Catherine Gorman

- the girl from Galway and her five husbands -
Catherine Gorman was born in Galway about 1830, according to her death certificate. She
gives her parents names as
Patrick Gorman and Catherine Torpy numerous times
throughout her life. No baptism record has been confirmed at this time.

Immigration: A probable arrival is Catherine Gorman aged 20 who arrived on the Inchinnan
13th February 1849. The
Inchinnan was one of the ships carrying Irish famine orphan girls or
girls from the workhouses. Catherine stated her parents are Patrick, deceased, and Mary,
living. Her native place is Tenagh [probably Tynagh] Galway, she is Roman Catholic, a house
servant, she cannot read or write and has no relatives in colony. The Irish Famine Memorial
website states Catherine was from the Loughrea or Ballinsloe Poor Law Union [workhouse] A
note in the minutes of the Ballinsloe Poor Law Union minutes discuss the costs of sending the
immigrant girls to Dublin with a porter accompanying them. [Galway County Council Digital
Archive website] The following notation also appears in the Irish Famine Memorial database:
Register No.1011, 12 Nov 1849 Wollongong cancellation of indentures. Appendix K Goulburn
30 Nov 1849. This would indicate that Catherine was originally indentured to someone in
Wollongong but it was cancelled. She may have then been sent to Goulburn.

First Marriage: We next find record of Catherine when she is recorded as the mother at the
baptism of
Bridget Karney on 3rd July 1854 at St Mary of the Angels Geelong, Victoria.
Bridget's father is recorded as being
Richard Karney. I have not found a marriage for
Catherine and Richard, but she is recorded as being a widow when she marries again in 1856.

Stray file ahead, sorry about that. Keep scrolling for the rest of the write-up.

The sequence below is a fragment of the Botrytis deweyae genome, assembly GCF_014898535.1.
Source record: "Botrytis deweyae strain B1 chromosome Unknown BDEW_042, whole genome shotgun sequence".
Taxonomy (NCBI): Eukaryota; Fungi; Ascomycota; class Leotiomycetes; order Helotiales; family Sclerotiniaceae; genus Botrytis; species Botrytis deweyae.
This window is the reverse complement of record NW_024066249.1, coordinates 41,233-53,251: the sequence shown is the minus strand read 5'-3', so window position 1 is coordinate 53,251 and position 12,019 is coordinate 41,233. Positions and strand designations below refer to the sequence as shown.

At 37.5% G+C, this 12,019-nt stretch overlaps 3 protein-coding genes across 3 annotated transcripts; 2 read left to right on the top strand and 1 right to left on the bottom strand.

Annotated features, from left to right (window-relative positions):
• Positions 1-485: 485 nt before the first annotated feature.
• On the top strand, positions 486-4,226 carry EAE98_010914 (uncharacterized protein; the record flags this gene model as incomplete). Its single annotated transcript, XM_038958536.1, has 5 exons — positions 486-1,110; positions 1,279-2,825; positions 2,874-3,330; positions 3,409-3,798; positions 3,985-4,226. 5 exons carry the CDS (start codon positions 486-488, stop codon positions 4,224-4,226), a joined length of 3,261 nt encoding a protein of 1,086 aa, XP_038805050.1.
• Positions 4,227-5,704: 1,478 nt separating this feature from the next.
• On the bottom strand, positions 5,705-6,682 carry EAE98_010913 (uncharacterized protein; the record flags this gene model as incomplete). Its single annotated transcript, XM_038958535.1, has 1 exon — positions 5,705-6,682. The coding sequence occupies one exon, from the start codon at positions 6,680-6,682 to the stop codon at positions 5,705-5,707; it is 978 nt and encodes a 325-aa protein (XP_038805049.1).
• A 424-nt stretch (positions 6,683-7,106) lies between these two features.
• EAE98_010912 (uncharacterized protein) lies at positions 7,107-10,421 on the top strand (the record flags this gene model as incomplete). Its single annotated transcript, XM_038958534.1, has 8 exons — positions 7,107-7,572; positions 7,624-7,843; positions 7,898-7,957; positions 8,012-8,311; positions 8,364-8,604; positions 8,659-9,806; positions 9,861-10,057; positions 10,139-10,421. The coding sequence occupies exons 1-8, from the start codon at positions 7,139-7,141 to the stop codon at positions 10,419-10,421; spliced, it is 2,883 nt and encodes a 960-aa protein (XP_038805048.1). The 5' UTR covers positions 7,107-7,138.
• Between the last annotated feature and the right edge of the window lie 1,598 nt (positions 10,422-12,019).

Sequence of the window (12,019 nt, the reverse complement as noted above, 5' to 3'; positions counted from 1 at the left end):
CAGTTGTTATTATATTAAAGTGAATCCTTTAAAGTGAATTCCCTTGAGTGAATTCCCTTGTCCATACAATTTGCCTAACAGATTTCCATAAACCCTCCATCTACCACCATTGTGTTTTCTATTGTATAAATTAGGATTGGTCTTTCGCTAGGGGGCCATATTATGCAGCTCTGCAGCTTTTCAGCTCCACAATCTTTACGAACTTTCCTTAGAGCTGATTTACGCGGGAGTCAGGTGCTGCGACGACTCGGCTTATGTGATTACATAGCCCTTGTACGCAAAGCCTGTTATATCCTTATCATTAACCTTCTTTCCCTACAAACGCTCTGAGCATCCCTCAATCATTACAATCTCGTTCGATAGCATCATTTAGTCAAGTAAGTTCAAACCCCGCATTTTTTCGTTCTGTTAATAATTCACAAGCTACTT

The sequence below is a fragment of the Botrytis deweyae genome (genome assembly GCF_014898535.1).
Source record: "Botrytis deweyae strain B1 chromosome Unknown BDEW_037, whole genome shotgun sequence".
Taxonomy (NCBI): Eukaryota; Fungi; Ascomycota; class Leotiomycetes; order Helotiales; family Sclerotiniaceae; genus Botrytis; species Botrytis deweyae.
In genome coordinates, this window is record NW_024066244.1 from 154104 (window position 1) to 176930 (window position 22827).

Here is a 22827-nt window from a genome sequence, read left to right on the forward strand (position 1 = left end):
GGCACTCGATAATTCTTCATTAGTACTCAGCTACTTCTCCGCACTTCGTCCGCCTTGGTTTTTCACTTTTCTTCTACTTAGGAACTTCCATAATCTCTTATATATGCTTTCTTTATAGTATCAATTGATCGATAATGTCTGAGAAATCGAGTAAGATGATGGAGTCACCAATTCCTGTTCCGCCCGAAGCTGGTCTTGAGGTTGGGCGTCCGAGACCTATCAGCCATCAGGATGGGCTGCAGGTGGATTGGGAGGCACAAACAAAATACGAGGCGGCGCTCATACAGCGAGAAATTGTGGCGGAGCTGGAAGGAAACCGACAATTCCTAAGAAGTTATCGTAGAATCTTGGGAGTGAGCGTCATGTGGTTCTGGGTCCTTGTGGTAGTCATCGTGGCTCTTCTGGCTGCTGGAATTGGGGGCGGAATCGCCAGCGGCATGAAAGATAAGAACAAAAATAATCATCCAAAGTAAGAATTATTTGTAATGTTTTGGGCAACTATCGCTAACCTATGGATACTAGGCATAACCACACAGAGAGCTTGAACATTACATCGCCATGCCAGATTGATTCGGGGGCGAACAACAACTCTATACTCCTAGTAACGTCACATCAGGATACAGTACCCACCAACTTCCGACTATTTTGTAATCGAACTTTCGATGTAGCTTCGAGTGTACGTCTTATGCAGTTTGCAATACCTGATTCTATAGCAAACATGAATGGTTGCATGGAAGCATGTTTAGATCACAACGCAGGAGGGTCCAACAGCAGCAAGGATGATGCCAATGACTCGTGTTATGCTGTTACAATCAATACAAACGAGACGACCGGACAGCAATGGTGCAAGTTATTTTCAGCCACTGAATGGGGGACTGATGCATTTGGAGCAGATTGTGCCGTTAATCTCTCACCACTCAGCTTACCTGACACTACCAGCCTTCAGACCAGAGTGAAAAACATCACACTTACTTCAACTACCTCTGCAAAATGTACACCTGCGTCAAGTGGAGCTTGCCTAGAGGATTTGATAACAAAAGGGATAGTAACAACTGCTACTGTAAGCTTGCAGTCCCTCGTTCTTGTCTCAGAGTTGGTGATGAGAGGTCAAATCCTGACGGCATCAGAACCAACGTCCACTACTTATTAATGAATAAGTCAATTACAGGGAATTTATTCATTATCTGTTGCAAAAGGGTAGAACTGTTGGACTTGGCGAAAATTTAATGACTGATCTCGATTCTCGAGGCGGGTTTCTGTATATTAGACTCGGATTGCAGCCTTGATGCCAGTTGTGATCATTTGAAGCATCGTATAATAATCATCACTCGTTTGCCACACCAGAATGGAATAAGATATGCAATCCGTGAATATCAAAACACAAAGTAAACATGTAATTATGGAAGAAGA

Richard Karney/Carney: Richard Karney is possibly the convict per Asia who arrived in 1820.
His native place was Liverpool England, He was a tailor by trade. He was sentenced at
Middlesex on 6th April 1820 to seven years transportation. His year of birth was 1805. He was
5 foot 3 inches tall, with fair complexion, light brown hair and blue eyes. He received an
additional sentence of 1 year by the court of general sessions in Sydney on 7th June 1826.  
He was issued a certificate of freedom on 15th April 1828. This was 'torn up' on 9th October
1829 when he was charged with a felony. He was charged again in 1835 and sentenced to 7
years to Norfolk Island. The Sydney Gaol Entrance book describes him as a 'troublesome
character' [Ancestry - date not given] He is released in Sydney in 1842 and then his trail goes

Second marriage: On 31st January 1856, Catherine Gorman married James Fitton at St
Francis Catholic Church Melbourne Victoria. Catherine, aged 27 was a widow for
approximately 2 years with one child living [Bridget]. She was born in County Galway and
gives her parents as Pat Gorman, a labourer, and Catherine nee Torpy. She gives her address
as Bunyyong -sic [Buninyong] Catherine made her mark rather than signed. Witnesses were
Thomas Metcalf and Bridget Corby.

James Fitton was a labourer aged 40 from Goulburn River. He was a bachelor born County
Cork, parents James Fitton, a waterman and Ann Looney.  Records show that James Fitton
was an ex-convict per
Henry Porcher 1834. He was convicted at Chester Quarter Session and